Ruby Sparks

In a good romantic comedy, the relationship at the center should feel as important and truthful as your own. You need to feel the pain when the characters are torn apart, the joy when they reunite, and accept wholly that-- despite the fact that these people are quite fictional-- it really matters if they get together in the end. But by adding a new layer of fiction and making one half of the central couple a creation of the other's imagination, Ruby Sparks diminishes its own stakes from the start, and nothing that happens in this breezy, ineffective rom-com does anything to improve that.

The fact that it stars real-life couple Zoe Kazan and Paul Dano makes the lack of romantic appeal all the stranger, an example of how a happy real-world couple can be uncompelling onscreen. But it was a challenge for either of them to lift up Kazan's own meandering screenplay, which makes too little of its tempting high-concept premise and settles into the dull, familiar rhythms of a relationship movie that's far less ambitious than this one should have been. As Ruby, the girl first created by novelist Calvin (Dano) while stuck in a rut of writer's block, Kazan navigates a tricky series of character shifts, first appearing to be nothing more than Calvin's dream girl and eventually developing as herself, all while Calvin has the power to change her entirely simply by writing more about her. But Ruby is also, deliberately, a cipher, and the more the story doggedly sticks to Calvin's point of view, the more she fades away.

Directors Jonathan Dayton and Valerie Faris, making their first film since Little Miss Sunshine, feel more comfortable on the margins of the story, surrounding Calvin and Ruby with supporting characters who are all more interesting. Chris Messina feels a little miscast as Calvin's meathead brother, the only other person who knows that Ruby started off as Calvin's fictional creation, but he makes the most of the role anyway, as the audience surrogate who both encourages Calvin to fiddle with Ruby's personality and understands, as a married man, that no dream girl stays perfect forever. The movie takes a pleasant detour halfway through as Calvin and Ruby visit his mom (Annette Bening) and stepfather (Antonio Banderas) at a hippie retreat in Big Sur, and while the whole section sets up character development that doesn't quite pay off, watching the large cast squabble around the dinner table is a treat. Add in Steve Coogan as a slimy author, Aasif Mandvi as Calvin's exasperated agent, Elliott Gould as his equally exasperated therapist, and Deborah Ann Woll as Calvin's confrontational ex, and the supporting cast is worth of a Little Miss Sunshine-style road trip movie of their own.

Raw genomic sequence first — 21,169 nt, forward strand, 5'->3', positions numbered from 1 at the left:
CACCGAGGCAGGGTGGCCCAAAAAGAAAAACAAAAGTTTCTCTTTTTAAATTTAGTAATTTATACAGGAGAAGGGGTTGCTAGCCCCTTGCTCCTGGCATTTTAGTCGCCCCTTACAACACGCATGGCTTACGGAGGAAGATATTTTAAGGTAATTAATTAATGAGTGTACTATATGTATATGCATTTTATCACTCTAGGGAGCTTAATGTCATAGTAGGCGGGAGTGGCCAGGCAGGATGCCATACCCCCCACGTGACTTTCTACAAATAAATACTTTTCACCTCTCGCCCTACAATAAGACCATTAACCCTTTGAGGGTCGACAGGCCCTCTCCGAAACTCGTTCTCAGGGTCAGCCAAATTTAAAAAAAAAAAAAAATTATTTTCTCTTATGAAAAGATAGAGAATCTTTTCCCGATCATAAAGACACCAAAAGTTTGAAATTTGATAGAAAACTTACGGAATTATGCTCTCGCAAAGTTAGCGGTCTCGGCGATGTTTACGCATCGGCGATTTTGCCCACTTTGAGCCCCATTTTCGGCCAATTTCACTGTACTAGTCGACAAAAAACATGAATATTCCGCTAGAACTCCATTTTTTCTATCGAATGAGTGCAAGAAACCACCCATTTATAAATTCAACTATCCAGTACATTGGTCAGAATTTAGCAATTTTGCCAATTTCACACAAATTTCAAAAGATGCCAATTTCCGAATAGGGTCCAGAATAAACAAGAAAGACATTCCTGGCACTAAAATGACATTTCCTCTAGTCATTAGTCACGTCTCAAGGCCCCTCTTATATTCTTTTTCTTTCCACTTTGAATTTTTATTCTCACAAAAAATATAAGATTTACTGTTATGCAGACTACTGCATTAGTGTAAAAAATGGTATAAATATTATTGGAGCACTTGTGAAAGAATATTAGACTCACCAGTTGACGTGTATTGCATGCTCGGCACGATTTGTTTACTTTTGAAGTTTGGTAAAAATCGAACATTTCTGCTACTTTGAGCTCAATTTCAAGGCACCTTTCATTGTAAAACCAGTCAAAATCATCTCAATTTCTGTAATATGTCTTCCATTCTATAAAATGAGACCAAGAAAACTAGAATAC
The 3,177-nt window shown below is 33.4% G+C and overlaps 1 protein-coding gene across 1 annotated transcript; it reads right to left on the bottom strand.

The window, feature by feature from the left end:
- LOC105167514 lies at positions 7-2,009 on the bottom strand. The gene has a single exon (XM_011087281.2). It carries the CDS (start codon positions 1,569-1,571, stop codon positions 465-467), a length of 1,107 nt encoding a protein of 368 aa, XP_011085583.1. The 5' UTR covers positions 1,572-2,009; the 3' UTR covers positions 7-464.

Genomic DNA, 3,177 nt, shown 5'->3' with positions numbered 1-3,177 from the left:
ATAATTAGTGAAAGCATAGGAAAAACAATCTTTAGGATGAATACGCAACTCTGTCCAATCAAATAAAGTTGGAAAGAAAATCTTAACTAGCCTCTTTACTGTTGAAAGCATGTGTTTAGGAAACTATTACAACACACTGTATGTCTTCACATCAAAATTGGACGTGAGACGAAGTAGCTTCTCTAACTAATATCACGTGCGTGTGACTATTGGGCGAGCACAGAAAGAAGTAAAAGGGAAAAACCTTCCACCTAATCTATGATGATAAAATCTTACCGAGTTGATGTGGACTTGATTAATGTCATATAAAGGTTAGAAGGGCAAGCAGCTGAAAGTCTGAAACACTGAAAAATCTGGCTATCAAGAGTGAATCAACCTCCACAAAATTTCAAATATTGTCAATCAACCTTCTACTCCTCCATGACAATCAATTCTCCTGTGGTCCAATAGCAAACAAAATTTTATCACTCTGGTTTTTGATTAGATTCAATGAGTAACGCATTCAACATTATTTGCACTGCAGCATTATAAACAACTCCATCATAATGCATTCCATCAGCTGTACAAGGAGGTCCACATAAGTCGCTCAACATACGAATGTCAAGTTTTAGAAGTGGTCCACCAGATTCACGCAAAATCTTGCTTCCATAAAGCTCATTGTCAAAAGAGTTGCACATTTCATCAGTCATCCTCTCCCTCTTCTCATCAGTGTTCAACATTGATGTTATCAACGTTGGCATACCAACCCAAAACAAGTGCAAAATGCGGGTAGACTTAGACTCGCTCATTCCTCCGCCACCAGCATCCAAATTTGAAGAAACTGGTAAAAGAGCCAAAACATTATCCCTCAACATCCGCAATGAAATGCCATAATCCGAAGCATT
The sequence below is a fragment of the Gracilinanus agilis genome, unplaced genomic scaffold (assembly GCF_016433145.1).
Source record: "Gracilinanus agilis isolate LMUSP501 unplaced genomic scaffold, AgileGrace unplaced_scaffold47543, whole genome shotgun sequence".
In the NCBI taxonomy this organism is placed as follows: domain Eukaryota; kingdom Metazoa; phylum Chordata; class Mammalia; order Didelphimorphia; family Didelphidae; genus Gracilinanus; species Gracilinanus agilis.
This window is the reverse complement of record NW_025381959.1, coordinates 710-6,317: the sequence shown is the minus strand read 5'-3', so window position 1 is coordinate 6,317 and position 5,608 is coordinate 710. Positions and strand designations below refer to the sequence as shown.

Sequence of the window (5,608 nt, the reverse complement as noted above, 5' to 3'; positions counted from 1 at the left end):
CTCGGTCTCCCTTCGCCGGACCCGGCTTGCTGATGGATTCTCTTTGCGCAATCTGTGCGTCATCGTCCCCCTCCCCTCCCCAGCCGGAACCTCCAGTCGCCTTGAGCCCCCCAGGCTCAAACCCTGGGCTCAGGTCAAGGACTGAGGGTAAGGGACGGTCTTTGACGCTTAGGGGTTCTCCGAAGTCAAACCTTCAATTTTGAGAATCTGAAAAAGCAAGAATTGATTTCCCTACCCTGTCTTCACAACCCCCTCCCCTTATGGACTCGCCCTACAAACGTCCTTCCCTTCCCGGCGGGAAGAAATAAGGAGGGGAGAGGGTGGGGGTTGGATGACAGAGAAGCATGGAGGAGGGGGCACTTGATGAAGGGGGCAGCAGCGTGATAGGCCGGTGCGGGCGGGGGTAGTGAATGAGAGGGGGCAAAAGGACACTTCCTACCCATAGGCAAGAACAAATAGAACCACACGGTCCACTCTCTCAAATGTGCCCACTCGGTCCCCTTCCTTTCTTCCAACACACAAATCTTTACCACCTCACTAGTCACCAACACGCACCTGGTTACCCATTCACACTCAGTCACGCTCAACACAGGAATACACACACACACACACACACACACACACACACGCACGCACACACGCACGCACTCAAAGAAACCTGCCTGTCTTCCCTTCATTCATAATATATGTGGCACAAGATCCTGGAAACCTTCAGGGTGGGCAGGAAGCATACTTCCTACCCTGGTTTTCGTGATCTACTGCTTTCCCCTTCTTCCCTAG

But before too long, it's back to Calvin and Ruby, as their story hits some terrific high notes-- their hazy courtship, her tentative steps at independence, a chaotic and dark finale-- but also sputters out over and over, leaving the audience feeling trapped in Calvin's bland white apartment and wondering how the zippy appeal of the premise led us down this familiar road. Kazan has written a strong and intriguing role for herself, but without the strength of story to carry that character somewhere quite as worthy.

Katey Rich

Staff Writer at CinemaBlend